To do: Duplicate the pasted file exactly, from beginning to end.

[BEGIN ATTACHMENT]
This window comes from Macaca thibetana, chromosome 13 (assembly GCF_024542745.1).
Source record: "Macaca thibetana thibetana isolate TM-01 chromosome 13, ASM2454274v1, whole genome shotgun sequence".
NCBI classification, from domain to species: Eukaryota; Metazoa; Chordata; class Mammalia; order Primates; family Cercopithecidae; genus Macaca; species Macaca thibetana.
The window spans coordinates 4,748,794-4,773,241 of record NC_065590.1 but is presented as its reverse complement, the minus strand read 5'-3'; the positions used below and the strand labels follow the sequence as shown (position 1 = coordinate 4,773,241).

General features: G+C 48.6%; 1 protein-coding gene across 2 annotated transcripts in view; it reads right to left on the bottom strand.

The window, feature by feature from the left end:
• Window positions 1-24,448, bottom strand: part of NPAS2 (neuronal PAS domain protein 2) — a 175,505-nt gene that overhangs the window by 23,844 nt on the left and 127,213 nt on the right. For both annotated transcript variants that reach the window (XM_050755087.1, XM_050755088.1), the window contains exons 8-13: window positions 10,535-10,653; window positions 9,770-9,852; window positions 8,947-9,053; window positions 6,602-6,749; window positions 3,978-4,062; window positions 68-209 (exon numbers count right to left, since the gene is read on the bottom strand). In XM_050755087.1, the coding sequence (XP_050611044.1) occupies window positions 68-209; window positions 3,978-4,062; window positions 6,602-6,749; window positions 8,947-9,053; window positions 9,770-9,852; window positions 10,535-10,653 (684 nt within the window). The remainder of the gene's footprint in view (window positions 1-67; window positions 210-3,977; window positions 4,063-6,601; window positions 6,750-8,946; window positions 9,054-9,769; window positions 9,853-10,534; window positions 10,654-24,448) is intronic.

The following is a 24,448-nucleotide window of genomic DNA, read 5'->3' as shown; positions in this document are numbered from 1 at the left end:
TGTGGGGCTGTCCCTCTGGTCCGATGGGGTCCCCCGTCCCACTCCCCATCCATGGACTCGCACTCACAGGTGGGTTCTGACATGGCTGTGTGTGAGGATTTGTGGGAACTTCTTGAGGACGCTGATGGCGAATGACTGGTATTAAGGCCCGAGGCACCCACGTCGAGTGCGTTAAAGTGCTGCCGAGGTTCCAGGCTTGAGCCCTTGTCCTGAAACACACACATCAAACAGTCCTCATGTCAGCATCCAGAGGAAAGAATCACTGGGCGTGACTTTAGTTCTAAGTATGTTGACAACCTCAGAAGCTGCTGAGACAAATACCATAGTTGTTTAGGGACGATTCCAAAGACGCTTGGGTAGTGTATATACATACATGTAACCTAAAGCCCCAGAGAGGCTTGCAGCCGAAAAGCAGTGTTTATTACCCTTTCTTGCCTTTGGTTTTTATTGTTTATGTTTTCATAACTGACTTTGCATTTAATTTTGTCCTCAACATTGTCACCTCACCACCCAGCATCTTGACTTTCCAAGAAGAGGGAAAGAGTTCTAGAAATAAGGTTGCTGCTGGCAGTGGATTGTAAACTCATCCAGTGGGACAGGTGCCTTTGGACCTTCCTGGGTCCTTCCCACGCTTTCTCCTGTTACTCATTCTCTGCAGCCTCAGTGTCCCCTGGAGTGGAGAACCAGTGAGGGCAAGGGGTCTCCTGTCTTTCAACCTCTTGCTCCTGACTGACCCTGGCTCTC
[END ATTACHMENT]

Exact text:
This window comes from Macaca thibetana, chromosome 13 (assembly GCF_024542745.1).
Source record: "Macaca thibetana thibetana isolate TM-01 chromosome 13, ASM2454274v1, whole genome shotgun sequence".
NCBI classification, from domain to species: Eukaryota; Metazoa; Chordata; class Mammalia; order Primates; family Cercopithecidae; genus Macaca; species Macaca thibetana.
The window spans coordinates 4,748,794-4,773,241 of record NC_065590.1 but is presented as its reverse complement, the minus strand read 5'-3'; the positions used below and the strand labels follow the sequence as shown (position 1 = coordinate 4,773,241).

General features: G+C 48.6%; 1 protein-coding gene across 2 annotated transcripts in view; it reads right to left on the bottom strand.

The window, feature by feature from the left end:
• Window positions 1-24,448, bottom strand: part of NPAS2 (neuronal PAS domain protein 2) — a 175,505-nt gene that overhangs the window by 23,844 nt on the left and 127,213 nt on the right. For both annotated transcript variants that reach the window (XM_050755087.1, XM_050755088.1), the window contains exons 8-13: window positions 10,535-10,653; window positions 9,770-9,852; window positions 8,947-9,053; window positions 6,602-6,749; window positions 3,978-4,062; window positions 68-209 (exon numbers count right to left, since the gene is read on the bottom strand). In XM_050755087.1, the coding sequence (XP_050611044.1) occupies window positions 68-209; window positions 3,978-4,062; window positions 6,602-6,749; window positions 8,947-9,053; window positions 9,770-9,852; window positions 10,535-10,653 (684 nt within the window). The remainder of the gene's footprint in view (window positions 1-67; window positions 210-3,977; window positions 4,063-6,601; window positions 6,750-8,946; window positions 9,054-9,769; window positions 9,853-10,534; window positions 10,654-24,448) is intronic.

The following is a 24,448-nucleotide window of genomic DNA, read 5'->3' as shown; positions in this document are numbered from 1 at the left end:
TGTGGGGCTGTCCCTCTGGTCCGATGGGGTCCCCCGTCCCACTCCCCATCCATGGACTCGCACTCACAGGTGGGTTCTGACATGGCTGTGTGTGAGGATTTGTGGGAACTTCTTGAGGACGCTGATGGCGAATGACTGGTATTAAGGCCCGAGGCACCCACGTCGAGTGCGTTAAAGTGCTGCCGAGGTTCCAGGCTTGAGCCCTTGTCCTGAAACACACACATCAAACAGTCCTCATGTCAGCATCCAGAGGAAAGAATCACTGGGCGTGACTTTAGTTCTAAGTATGTTGACAACCTCAGAAGCTGCTGAGACAAATACCATAGTTGTTTAGGGACGATTCCAAAGACGCTTGGGTAGTGTATATACATACATGTAACCTAAAGCCCCAGAGAGGCTTGCAGCCGAAAAGCAGTGTTTATTACCCTTTCTTGCCTTTGGTTTTTATTGTTTATGTTTTCATAACTGACTTTGCATTTAATTTTGTCCTCAACATTGTCACCTCACCACCCAGCATCTTGACTTTCCAAGAAGAGGGAAAGAGTTCTAGAAATAAGGTTGCTGCTGGCAGTGGATTGTAAACTCATCCAGTGGGACAGGTGCCTTTGGACCTTCCTGGGTCCTTCCCACGCTTTCTCCTGTTACTCATTCTCTGCAGCCTCAGTGTCCCCTGGAGTGGAGAACCAGTGAGGGCAAGGGGTCTCCTGTCTTTCAACCTCTTGCTCCTGACTGACCCTGGCTCTC